So, what exactly do I mean by mental migration? I mean achieving a profound shift of perspective to the degree that you cannot return to the point before the shift. A professor and friend of mine once equated mental migration to “getting” a joke — once you “get” the punchline of a joke, you can’t “unget” it.

Returning to the metaphor of the cultural divide, when the average person stands on one side of the divide, with her feet firmly planted within a particular culture, we can say two things about her perspective: First, all other cultures, no matter how different or similar they are to her own, are seen as “other” and apart, on the other side of the divide. Second, it is impossible for her to fully perceive her own culture and her place within it while still standing in the middle of it.

Mental migration means that we have not only crossed the divide between cultures, but we have also had the strength to look back and regard our origin from a different point of view. This can be deeply destabilizing for some people because true mental migration shakes the foundations of what we believe to be true about our values and worldview, but this experience is incredibly valuable. It helps individuals cultivate a broader and richer understanding of the world, while also revealing what personal qualities and values remain constant for them amidst the change.


Generally speaking, it is difficult to achieve a profound shift of perspective when we travel on holiday. Most holiday itineraries are outfitted for relaxation, leisure, and maybe some planned adventure. It is when we have to relocate to a new place longterm that we are more likely to realize a mental migration into a new culture. The body can be transported in a matter of hours, but it takes months — sometimes years — for the mind to migrate fully. It is by grappling with the challenges of difference, more than appreciating the pleasantries of similarity, that we can come to understand new perspectives.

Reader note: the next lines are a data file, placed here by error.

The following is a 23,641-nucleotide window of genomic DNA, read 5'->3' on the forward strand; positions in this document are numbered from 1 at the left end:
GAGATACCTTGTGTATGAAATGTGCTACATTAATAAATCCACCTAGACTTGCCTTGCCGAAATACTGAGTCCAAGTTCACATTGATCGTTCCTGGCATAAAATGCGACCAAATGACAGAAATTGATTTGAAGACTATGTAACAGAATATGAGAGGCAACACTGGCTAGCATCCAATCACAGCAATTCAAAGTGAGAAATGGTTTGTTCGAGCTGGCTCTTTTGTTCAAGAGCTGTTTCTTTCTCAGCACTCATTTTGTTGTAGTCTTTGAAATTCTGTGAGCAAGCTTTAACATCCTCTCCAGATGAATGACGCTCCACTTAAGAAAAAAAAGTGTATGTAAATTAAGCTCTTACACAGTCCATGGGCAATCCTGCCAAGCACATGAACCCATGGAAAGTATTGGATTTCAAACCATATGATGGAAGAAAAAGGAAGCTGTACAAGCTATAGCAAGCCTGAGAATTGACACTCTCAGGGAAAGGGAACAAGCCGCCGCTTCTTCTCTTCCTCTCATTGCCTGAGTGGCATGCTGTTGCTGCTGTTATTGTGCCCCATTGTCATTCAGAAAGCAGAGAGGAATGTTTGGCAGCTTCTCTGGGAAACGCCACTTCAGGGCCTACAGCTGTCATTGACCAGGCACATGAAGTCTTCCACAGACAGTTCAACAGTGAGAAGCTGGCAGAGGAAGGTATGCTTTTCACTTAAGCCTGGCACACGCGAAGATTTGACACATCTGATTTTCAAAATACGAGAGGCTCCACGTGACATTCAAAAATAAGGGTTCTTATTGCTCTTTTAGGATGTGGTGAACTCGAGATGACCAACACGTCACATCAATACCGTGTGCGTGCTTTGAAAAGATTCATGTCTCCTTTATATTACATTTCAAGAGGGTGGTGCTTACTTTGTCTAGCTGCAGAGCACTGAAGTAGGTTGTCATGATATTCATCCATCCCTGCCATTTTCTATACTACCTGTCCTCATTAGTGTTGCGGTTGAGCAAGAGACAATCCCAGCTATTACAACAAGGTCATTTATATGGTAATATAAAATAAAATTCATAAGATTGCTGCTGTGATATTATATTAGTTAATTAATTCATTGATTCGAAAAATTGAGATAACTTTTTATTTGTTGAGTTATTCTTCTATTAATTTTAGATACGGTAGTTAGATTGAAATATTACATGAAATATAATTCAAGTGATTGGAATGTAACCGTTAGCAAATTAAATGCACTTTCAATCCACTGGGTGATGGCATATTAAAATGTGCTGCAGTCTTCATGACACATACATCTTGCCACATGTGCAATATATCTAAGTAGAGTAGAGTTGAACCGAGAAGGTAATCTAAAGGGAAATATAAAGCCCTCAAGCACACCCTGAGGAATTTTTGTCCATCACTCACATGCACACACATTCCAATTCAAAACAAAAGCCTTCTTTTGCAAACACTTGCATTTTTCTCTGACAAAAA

At the FIGT Conference this year, I met many people who had experienced mental migration, most of them more than once. Through navigating their own journeys of identity, Third Culture Kids (TCKs) and Adult Third Culture Kids (ATCKs) recognize both the interconnectedness of humanity and the impact of social constructs on different cultures. They had to learn to increase their communication skills, adaptability, creativity, and powers of perception quickly in order to relate to and thrive in their new environments. The skills gained in traversing the divide between cultures on a personal level can also be applied to constructing sound cultural bridges for others.


As the public sector (governments) and private sector (businesses) seek to strengthen ties across borders, both their policies and people must be well prepared to meet the demands of cultural difference if their ventures are to be both sustainable and ethical. Both sides require ongoing training and support while navigating the difficulties they will encounter as they interact with one another. They need an architect to build a cultural bridge, and it needs to be constructed to fit their specific situation.

Too often efforts to build this cultural bridge are constructed for one-way traffic. People who may never have lived or visited the destination are advising public and private sector people on how to relocate or how to modify their foreign investment strategy or policies to maximize gains. What about the local people whose lives will be affected by the arrival of a new government partnership or new business venture? Do they not also need to be prepared to meet the cultural differences they will encounter? What kind of preliminary research was done to ensure that the structural reforms required to make the foreign investments and policies will be sustainable in the new cultural environment? There may be no better individuals spearhead an effort to provide insight into these issues than TCKs and ATCKs, people who have undergone mental migration.